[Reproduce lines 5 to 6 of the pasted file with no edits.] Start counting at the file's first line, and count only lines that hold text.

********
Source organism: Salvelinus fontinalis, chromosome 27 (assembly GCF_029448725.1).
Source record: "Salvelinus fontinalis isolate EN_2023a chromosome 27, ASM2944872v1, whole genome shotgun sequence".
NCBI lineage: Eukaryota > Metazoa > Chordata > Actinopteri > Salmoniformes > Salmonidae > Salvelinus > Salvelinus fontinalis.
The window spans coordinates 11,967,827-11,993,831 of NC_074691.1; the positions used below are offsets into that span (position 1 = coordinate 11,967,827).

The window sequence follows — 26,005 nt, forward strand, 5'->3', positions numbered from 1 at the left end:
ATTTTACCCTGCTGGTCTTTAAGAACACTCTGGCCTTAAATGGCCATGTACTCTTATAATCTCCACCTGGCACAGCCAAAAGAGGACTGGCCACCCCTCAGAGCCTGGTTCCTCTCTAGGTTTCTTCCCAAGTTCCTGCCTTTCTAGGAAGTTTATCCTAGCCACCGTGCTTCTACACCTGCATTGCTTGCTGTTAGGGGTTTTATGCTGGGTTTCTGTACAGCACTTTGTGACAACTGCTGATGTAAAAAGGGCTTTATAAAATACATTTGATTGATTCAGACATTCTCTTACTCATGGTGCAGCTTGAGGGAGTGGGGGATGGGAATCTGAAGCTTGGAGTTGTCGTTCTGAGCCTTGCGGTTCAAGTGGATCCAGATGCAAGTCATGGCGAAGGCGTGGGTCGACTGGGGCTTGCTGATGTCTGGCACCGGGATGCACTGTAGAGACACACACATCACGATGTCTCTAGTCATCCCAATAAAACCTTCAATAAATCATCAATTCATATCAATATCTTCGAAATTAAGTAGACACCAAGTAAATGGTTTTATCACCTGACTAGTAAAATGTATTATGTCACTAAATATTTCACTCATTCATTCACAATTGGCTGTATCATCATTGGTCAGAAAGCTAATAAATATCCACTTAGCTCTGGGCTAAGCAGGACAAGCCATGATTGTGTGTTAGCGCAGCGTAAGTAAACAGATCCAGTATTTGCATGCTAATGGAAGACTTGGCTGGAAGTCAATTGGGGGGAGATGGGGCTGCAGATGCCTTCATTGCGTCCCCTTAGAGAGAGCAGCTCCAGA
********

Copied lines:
The window sequence follows — 26,005 nt, forward strand, 5'->3', positions numbered from 1 at the left end:
ATTTTACCCTGCTGGTCTTTAAGAACACTCTGGCCTTAAATGGCCATGTACTCTTATAATCTCCACCTGGCACAGCCAAAAGAGGACTGGCCACCCCTCAGAGCCTGGTTCCTCTCTAGGTTTCTTCCCAAGTTCCTGCCTTTCTAGGAAGTTTATCCTAGCCACCGTGCTTCTACACCTGCATTGCTTGCTGTTAGGGGTTTTATGCTGGGTTTCTGTACAGCACTTTGTGACAACTGCTGATGTAAAAAGGGCTTTATAAAATACATTTGATTGATTCAGACATTCTCTTACTCATGGTGCAGCTTGAGGGAGTGGGGGATGGGAATCTGAAGCTTGGAGTTGTCGTTCTGAGCCTTGCGGTTCAAGTGGATCCAGATGCAAGTCATGGCGAAGGCGTGGGTCGACTGGGGCTTGCTGATGTCTGGCACCGGGATGCACTGTAGAGACACACACATCACGATGTCTCTAGTCATCCCAATAAAACCTTCAATAAATCATCAATTCATATCAATATCTTCGAAATTAAGTAGACACCAAGTAAATGGTTTTATCACCTGACTAGTAAAATGTATTATGTCACTAAATATTTCACTCATTCATTCACAATTGGCTGTATCATCATTGGTCAGAAAGCTAATAAATATCCACTTAGCTCTGGGCTAAGCAGGACAAGCCATGATTGTGTGTTAGCGCAGCGTAAGTAAACAGATCCAGTATTTGCATGCTAATGGAAGACTTGGCTGGAAGTCAATTGGGGGGAGATGGGGCTGCAGATGCCTTCATTGCGTCCCCTTAGAGAGAGCAGCTCCAGA